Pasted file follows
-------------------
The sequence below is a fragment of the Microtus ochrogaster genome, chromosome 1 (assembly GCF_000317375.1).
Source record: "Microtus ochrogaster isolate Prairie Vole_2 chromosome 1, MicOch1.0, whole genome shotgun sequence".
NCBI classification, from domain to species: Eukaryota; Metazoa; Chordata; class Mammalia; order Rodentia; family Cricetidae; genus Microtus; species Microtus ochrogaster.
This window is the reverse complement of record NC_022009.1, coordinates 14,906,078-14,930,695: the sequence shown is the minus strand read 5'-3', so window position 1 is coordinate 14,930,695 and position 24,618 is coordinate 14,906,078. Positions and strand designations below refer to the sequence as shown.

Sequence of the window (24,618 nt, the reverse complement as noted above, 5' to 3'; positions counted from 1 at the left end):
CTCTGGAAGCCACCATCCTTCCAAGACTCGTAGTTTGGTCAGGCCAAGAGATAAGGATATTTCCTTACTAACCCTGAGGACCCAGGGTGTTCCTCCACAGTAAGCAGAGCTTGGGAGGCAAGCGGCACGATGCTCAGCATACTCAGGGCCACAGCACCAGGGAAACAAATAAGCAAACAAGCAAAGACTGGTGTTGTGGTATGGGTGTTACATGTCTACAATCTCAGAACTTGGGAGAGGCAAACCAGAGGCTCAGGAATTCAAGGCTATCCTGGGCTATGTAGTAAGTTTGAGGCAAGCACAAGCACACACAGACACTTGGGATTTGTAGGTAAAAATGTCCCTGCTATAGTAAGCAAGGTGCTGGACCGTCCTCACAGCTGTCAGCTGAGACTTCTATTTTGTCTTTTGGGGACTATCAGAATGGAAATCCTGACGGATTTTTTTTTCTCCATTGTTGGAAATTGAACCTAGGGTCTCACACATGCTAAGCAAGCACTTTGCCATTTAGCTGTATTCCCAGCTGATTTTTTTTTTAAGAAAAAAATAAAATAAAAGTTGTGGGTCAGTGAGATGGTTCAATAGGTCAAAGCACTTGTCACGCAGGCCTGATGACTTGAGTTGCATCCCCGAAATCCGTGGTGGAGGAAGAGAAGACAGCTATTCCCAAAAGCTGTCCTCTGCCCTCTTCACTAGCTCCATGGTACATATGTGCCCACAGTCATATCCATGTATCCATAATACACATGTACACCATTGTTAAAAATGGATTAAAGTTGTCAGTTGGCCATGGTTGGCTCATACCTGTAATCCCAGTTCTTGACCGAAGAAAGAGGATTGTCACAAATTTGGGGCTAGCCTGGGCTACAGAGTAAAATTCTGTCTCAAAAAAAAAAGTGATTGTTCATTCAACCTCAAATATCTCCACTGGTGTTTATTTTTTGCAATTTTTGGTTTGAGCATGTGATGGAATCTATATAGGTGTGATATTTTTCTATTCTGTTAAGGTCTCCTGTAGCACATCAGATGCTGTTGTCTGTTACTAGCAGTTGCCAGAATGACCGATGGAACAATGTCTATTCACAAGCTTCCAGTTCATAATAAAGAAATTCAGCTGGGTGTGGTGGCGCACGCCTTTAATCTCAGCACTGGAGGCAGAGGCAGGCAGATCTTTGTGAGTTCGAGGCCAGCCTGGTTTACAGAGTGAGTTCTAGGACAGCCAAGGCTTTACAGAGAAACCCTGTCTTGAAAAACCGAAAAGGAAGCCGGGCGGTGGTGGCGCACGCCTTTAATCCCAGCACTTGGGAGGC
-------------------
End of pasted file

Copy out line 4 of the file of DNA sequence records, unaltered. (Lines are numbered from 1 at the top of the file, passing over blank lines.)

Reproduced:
This window is the reverse complement of record NC_022009.1, coordinates 14,906,078-14,930,695: the sequence shown is the minus strand read 5'-3', so window position 1 is coordinate 14,930,695 and position 24,618 is coordinate 14,906,078. Positions and strand designations below refer to the sequence as shown.